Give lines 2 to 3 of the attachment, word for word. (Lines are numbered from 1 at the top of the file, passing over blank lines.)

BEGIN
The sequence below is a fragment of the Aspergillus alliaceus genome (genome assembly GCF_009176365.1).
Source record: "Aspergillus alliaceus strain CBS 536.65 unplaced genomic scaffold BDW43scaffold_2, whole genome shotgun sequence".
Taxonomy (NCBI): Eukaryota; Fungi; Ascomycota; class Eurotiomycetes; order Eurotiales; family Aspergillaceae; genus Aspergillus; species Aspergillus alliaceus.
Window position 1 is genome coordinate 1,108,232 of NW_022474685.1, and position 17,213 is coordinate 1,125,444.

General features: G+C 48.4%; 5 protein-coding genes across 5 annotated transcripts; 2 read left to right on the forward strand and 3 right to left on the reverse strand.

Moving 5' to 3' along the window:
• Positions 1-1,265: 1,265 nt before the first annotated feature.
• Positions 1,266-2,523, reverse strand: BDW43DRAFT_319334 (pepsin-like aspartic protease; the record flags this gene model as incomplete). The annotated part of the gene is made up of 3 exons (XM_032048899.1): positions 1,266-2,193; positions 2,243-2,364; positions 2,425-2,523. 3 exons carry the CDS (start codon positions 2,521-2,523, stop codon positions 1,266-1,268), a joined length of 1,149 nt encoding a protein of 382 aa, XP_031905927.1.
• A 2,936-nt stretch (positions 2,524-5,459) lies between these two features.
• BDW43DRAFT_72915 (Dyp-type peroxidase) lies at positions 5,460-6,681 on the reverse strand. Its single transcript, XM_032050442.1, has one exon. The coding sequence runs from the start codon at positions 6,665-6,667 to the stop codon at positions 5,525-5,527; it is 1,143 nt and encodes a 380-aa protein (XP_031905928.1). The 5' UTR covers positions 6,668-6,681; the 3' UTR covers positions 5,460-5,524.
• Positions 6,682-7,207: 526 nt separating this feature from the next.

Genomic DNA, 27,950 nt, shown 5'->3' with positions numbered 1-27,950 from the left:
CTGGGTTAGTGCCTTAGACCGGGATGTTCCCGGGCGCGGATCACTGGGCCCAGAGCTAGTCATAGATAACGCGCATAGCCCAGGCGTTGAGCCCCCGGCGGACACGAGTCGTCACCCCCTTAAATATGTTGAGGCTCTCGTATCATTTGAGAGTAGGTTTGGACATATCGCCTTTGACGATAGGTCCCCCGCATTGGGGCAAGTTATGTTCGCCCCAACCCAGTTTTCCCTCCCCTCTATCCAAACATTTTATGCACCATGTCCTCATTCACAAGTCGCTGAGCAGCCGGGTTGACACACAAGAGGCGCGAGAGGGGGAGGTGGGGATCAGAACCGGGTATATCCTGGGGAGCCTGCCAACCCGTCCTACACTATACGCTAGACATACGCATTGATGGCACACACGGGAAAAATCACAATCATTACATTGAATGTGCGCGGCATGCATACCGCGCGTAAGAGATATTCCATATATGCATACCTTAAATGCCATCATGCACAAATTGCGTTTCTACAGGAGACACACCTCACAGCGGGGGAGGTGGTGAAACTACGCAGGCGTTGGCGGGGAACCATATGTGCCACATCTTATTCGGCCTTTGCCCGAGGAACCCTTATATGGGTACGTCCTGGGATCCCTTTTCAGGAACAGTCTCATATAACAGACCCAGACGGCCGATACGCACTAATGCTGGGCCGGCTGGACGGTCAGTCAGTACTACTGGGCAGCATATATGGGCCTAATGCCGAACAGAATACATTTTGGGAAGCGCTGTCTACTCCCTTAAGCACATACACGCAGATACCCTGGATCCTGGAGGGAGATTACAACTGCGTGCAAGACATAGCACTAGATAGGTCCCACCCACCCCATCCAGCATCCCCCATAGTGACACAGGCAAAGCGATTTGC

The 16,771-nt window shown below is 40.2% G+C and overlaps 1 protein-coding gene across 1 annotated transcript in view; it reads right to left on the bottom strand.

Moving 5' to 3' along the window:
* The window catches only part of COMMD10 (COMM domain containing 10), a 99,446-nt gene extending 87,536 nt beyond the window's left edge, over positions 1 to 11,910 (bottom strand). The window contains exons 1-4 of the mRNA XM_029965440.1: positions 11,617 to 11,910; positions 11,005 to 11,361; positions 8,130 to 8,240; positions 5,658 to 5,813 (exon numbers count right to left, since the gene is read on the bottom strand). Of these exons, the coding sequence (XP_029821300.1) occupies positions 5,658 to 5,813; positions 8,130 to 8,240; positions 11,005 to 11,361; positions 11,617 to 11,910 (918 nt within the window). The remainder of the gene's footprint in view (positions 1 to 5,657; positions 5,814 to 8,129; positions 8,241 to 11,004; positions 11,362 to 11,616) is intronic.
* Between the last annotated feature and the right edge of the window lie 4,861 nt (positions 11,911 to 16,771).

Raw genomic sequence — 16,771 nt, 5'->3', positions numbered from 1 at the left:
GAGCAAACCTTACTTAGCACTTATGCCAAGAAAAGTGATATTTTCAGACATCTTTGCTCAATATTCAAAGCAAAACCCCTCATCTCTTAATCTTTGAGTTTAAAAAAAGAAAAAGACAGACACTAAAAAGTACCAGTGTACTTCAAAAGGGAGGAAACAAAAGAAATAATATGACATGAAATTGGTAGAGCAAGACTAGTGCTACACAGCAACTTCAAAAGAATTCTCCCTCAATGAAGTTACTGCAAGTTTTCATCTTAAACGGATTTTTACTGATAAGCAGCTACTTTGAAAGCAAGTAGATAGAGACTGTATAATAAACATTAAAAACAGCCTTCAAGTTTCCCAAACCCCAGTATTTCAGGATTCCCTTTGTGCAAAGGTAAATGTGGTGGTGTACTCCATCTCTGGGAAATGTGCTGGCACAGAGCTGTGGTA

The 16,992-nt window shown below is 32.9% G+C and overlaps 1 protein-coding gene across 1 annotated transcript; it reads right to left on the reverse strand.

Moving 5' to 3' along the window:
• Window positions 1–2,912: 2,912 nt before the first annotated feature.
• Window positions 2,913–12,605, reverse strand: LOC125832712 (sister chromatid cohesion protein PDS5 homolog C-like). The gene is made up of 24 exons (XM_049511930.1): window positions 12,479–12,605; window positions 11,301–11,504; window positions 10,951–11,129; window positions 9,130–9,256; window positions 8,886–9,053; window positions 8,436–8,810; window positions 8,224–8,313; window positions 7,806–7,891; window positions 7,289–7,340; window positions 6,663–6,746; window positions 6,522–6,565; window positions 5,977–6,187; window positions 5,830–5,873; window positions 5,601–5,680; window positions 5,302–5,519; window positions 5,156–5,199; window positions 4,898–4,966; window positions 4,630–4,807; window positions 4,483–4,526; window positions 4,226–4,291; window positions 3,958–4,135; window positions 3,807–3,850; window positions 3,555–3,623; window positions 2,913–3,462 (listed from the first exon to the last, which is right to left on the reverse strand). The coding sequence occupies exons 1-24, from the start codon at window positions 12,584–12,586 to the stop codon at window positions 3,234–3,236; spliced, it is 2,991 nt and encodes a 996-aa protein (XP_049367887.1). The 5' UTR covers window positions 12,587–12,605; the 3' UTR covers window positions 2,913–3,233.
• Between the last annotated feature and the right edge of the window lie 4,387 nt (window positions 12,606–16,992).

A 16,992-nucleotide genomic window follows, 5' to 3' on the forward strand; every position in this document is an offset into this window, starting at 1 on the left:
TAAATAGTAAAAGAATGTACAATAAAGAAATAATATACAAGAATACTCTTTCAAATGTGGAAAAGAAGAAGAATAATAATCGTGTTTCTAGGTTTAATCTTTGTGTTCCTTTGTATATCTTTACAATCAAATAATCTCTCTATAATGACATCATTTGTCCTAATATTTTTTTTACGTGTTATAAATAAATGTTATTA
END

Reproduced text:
Source record: "Aspergillus alliaceus strain CBS 536.65 unplaced genomic scaffold BDW43scaffold_2, whole genome shotgun sequence".
Taxonomy (NCBI): Eukaryota; Fungi; Ascomycota; class Eurotiomycetes; order Eurotiales; family Aspergillaceae; genus Aspergillus; species Aspergillus alliaceus.